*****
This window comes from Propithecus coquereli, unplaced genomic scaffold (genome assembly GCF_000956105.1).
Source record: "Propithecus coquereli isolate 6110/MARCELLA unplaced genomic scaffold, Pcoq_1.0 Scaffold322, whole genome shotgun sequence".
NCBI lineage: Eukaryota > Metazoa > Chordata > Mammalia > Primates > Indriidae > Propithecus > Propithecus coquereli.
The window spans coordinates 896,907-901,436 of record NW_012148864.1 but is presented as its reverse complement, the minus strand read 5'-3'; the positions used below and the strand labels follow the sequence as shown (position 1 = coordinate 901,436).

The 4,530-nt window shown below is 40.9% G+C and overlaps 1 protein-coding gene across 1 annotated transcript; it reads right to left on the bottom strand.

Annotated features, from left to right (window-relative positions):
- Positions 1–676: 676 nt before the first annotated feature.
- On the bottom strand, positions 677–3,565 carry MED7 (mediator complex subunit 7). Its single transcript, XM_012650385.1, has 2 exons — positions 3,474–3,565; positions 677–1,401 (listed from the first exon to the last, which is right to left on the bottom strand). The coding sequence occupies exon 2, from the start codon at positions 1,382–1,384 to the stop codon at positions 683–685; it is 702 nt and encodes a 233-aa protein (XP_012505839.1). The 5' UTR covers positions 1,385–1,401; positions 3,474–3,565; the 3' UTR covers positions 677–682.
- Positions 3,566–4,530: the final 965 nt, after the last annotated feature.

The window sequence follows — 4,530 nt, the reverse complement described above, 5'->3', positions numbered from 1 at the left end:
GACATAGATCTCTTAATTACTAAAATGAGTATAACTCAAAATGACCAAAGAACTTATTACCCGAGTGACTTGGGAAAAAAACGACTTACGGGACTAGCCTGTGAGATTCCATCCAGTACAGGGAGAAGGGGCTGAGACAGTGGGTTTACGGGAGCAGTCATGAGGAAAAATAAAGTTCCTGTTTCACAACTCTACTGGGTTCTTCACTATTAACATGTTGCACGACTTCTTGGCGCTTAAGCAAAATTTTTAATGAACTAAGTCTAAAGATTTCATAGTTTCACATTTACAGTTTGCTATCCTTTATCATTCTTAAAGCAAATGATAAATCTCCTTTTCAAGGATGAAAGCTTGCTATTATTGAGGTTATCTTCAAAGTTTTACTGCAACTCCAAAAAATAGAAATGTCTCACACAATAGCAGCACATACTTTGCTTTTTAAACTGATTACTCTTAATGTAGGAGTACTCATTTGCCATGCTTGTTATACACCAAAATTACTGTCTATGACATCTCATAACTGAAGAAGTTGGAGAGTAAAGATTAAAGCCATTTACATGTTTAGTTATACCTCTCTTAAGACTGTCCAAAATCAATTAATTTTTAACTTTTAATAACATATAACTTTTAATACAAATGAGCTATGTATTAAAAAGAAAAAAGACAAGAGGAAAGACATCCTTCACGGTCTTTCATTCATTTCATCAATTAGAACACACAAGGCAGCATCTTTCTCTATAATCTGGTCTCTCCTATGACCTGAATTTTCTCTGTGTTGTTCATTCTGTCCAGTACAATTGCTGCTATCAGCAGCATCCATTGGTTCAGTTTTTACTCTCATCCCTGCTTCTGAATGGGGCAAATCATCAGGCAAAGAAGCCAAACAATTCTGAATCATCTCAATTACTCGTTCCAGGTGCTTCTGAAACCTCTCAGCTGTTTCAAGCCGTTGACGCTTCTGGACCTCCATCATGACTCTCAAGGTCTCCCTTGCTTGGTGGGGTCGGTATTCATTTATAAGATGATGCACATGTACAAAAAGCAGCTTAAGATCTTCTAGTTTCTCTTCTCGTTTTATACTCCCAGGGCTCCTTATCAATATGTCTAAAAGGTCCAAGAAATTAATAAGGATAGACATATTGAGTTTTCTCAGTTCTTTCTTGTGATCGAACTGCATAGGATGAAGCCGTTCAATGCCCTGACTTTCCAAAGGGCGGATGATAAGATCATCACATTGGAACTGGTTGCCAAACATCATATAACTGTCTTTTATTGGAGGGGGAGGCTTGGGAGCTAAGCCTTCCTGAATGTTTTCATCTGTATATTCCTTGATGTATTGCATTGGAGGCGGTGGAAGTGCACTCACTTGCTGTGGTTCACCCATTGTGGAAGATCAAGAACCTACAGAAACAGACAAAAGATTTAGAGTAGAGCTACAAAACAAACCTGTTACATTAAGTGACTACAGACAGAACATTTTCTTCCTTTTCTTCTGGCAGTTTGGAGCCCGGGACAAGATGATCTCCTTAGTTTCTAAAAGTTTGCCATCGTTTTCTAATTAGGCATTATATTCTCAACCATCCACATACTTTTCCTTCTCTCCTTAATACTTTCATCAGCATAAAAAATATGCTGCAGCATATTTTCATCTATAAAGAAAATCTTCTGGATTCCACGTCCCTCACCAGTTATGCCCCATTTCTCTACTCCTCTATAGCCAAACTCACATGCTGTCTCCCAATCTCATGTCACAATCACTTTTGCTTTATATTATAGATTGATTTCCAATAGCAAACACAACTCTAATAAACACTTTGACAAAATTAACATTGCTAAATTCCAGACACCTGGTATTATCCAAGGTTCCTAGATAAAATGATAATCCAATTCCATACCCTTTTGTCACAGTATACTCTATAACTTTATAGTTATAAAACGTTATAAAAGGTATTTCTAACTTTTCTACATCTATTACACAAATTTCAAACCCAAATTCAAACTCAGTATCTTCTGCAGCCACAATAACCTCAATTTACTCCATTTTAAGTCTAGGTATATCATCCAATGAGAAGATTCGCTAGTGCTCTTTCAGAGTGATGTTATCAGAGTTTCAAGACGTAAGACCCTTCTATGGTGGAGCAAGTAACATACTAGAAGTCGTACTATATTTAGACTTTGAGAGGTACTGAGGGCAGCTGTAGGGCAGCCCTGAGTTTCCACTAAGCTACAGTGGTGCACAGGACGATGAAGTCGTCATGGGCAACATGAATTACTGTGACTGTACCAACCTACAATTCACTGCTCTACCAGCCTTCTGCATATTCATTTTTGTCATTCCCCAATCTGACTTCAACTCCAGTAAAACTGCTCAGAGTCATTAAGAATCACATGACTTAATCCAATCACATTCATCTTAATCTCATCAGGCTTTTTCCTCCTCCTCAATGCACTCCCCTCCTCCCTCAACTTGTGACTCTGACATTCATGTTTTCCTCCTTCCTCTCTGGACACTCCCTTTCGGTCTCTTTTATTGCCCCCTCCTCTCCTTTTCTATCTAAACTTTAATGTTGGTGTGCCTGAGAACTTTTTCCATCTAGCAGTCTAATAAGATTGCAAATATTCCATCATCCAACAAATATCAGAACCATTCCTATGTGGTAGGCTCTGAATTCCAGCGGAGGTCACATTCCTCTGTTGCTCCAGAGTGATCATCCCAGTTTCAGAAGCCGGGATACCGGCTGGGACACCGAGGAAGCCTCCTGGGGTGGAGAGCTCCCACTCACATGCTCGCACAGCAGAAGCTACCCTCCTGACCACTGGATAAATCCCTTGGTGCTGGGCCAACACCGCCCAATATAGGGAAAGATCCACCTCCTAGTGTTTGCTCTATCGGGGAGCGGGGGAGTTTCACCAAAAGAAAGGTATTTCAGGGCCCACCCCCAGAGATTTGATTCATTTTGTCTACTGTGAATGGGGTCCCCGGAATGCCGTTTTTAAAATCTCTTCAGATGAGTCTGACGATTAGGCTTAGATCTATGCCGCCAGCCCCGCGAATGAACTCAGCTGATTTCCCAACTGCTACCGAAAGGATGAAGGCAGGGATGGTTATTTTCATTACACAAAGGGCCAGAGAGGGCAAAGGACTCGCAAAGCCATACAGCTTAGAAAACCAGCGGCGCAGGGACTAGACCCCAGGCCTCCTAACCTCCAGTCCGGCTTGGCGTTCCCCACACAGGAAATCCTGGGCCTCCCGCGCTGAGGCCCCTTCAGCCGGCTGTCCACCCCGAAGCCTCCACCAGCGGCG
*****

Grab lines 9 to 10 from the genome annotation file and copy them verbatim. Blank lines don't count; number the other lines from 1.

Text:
- Positions 3,566–4,530: the final 965 nt, after the last annotated feature.

The window sequence follows — 4,530 nt, the reverse complement described above, 5'->3', positions numbered from 1 at the left end: